Challenge Accepted: Helping Power Producers Solve Their Most Complex Problems Through Automation
Victor Eriksson recalls feeling a sense of awe as he entered the turbine hall of one of Enel’s hydropower plants in Valmalenco in the Italian Alps for the first time.
His team was automating the production planning and dispatch for all of Enel’s hydropower plants in the Valmalenco valley but Victor had never been inside any of them.
“We got into one of the power plants through a tunnel. We literally went straight into the mountain. This was the first time I got to observe the physical turbines and hardware that I had examined in the models thousands of times.”
Sitting in the control room in Valmalenco, Victor could see the value of automation first-hand.
“Through our software suite, the power producers were able to control the power plants automatically – to receive production plans from the market and to distribute and optimise the production automatically, all of it nearly in real-time.”
The dispatchers could also forecast inflows accurately and use their precious water resources optimally, increasing the value of flexibility. In turn, this increased revenue and reduced imbalance costs.
“In this part of Italy, they have glaciers high up in the mountains, so they are really dependent on the temperature at different elevations. Based on precipitation and temperature, we can calculate how much water will come down in the streams.”
Transforming power production
Victor’s background – a Master in Applied Physics from Uppsala University in his native Sweden and work experience in the control room in the Swedish TSO Svenska kraftnät – has helped him understand the real needs of power producers.
“Many power producers still use manual processes or have outdated systems that can not adapt to today’s fast market changes. When we come on board and replace those systems with our software, we see how the way of working in the control room is transformed.”
For Victor, the most telling sign is when the project manager on the client-side is really pushing for the project to go live.
“When you see that the chief of the control room or the head of dispatch burns for the project, you know that you are onto something very positive.”
From Valmalenco to automating Enel’s entire portfolio
Enel, one of the largest energy companies in the world, signed a strategic partnership with Volue for the provision of production planning optimisation software.
Working on a portfolio that consists of close to 1000 production units, including hydropower, thermal power and renewables, posed some challenges for the team.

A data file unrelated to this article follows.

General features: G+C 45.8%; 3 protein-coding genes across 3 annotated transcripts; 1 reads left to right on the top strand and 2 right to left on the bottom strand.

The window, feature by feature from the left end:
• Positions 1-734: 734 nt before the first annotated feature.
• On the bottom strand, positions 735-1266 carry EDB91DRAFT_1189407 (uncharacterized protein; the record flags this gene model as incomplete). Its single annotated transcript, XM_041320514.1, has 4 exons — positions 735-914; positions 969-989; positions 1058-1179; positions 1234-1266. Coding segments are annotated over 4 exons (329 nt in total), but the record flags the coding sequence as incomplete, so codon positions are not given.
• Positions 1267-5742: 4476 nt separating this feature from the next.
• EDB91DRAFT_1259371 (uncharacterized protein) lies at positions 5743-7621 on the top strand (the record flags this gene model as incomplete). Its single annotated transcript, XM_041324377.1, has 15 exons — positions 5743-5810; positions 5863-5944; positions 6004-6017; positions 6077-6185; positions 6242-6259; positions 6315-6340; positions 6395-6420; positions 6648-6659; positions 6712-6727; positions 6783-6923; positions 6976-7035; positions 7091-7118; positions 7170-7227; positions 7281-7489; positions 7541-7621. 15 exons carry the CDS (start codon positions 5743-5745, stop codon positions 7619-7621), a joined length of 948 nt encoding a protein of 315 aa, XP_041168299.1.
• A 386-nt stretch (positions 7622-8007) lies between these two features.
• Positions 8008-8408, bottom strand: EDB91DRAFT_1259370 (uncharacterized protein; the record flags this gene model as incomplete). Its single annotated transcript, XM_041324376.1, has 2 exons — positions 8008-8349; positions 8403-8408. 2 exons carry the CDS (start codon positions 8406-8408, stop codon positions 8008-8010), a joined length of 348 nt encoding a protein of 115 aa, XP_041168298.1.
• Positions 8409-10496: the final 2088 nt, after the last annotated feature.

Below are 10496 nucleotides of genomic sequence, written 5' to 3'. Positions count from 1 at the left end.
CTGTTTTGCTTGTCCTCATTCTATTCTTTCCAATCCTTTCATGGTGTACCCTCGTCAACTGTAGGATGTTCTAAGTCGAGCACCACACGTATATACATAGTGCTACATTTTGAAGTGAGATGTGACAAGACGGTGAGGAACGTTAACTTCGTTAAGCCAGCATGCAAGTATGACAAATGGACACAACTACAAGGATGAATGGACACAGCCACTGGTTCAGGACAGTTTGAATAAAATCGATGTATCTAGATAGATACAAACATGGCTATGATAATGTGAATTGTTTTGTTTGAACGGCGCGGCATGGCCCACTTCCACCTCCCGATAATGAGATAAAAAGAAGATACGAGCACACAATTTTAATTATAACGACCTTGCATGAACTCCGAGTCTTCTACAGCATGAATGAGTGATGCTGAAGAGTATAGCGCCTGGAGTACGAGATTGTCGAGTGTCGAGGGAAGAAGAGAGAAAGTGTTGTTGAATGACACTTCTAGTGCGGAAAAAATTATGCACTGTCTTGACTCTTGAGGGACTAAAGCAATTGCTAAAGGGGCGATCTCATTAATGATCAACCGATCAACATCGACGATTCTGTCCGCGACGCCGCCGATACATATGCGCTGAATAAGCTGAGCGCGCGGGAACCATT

“The scale and sheer size of Enel’s portfolio are staggering.”
Using Volue’s standard software, the team set out to configure and adapt it to Enel’s complex business processes.
“The primary goal is to give Enel a tool that automatically defines the optimal dispatch of their power plants. By unlocking all the flexibility in its portfolio, Enel can maximise revenues. In addition, the project models processes on top of a common platform between the production planning, trading and dispatch teams. Which power plants should they run, at what megawatts, and at what hours? The formula is complicated and the output is the most optimal way to run their production units.”
And what about renewables?
“Those are not controllable, but still part of the total portfolio. So we have to keep track of the forecast changes and update the renewable position to be offered into the market.”
Automation, automation, automation, and a lot of data
The end game for the Volue team is to minimise manual and repetitive work. The team has already modelled all production units and configured the user interface for all the main processes.
Managing so much data is always a big technical challenge.
“We have created a massive data structure with more than 44 000 objects in our data management software Mesh. The scalability and flexibility of Mesh were indispensable in solving the challenges, given the large amount of data we need to handle.”
The optimisation problem itself was also massive and solving it – very challenging.
“We optimise Enel’s entire Italian portfolio and Italy consists of seven different energy markets. Each region has different prices and many production units.”
The team solved the optimisation challenge by using the Lagrangian relaxation method to break the big optimisation problem down into smaller pieces.
“We solve the pieces individually and then we stitch it all together.”
In this final stage of the project, Victor’s team is focused on testing the results intensively and optimising performance.
"Working on these big projects is a true team effort and I am grateful that we have so many incredibly smart people in the project team."
In Victor's experience, one challenge of digitalising production planning processes is often overlooked and Volue software solves it.
“When we go live with our software suite, suddenly the different dispatch centres start collaborating with the trading department. These are people sitting in different locations, sometimes they even belong to different companies. One company might have responsibility for the power plants and another for power trading. Our software resolves the conflicts and enforces better collaboration and a coherent view.”